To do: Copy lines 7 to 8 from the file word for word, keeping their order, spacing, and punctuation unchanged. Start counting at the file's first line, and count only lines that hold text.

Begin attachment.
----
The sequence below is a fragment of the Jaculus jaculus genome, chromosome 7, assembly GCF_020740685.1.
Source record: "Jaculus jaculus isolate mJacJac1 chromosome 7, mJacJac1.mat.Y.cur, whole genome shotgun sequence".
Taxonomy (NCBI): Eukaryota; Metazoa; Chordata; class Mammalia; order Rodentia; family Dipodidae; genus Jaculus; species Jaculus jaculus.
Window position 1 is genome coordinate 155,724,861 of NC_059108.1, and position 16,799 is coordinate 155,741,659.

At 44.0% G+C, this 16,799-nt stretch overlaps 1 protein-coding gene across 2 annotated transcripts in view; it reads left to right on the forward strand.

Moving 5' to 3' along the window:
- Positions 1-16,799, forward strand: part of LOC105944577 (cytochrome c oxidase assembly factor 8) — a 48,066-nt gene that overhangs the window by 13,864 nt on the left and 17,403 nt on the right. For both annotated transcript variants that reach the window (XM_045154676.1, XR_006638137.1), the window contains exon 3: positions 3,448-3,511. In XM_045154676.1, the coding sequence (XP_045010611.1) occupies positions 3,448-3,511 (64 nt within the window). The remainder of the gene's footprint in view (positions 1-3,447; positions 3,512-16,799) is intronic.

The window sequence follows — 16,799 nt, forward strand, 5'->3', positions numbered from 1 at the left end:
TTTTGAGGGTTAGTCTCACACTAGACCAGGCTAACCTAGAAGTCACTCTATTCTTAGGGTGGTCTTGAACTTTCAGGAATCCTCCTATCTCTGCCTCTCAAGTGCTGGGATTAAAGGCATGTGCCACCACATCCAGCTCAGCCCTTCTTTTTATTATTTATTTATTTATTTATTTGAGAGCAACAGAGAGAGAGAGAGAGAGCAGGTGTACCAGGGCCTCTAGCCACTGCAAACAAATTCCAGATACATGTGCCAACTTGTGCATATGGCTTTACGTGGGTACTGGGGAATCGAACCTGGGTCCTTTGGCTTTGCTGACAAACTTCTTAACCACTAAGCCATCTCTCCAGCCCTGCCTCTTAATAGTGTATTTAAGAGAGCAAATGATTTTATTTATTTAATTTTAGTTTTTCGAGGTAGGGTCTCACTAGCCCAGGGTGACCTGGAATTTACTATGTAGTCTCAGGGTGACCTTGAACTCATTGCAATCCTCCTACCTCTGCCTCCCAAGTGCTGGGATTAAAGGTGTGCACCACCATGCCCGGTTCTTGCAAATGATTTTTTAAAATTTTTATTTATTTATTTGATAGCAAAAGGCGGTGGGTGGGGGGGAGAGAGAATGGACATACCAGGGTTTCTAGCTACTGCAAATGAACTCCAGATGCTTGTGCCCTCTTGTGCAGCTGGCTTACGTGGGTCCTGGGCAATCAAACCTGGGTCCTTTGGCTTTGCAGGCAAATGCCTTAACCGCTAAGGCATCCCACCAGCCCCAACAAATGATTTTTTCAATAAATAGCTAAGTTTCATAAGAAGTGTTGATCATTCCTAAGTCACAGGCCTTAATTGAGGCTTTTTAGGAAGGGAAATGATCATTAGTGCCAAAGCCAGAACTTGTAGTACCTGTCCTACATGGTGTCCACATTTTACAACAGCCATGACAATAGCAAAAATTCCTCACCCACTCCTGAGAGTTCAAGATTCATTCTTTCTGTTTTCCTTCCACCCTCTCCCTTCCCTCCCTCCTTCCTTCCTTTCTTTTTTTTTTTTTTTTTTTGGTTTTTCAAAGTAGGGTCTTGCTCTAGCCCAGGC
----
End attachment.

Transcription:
- Positions 1-16,799, forward strand: part of LOC105944577 (cytochrome c oxidase assembly factor 8) — a 48,066-nt gene that overhangs the window by 13,864 nt on the left and 17,403 nt on the right. For both annotated transcript variants that reach the window (XM_045154676.1, XR_006638137.1), the window contains exon 3: positions 3,448-3,511. In XM_045154676.1, the coding sequence (XP_045010611.1) occupies positions 3,448-3,511 (64 nt within the window). The remainder of the gene's footprint in view (positions 1-3,447; positions 3,512-16,799) is intronic.

The window sequence follows — 16,799 nt, forward strand, 5'->3', positions numbered from 1 at the left end: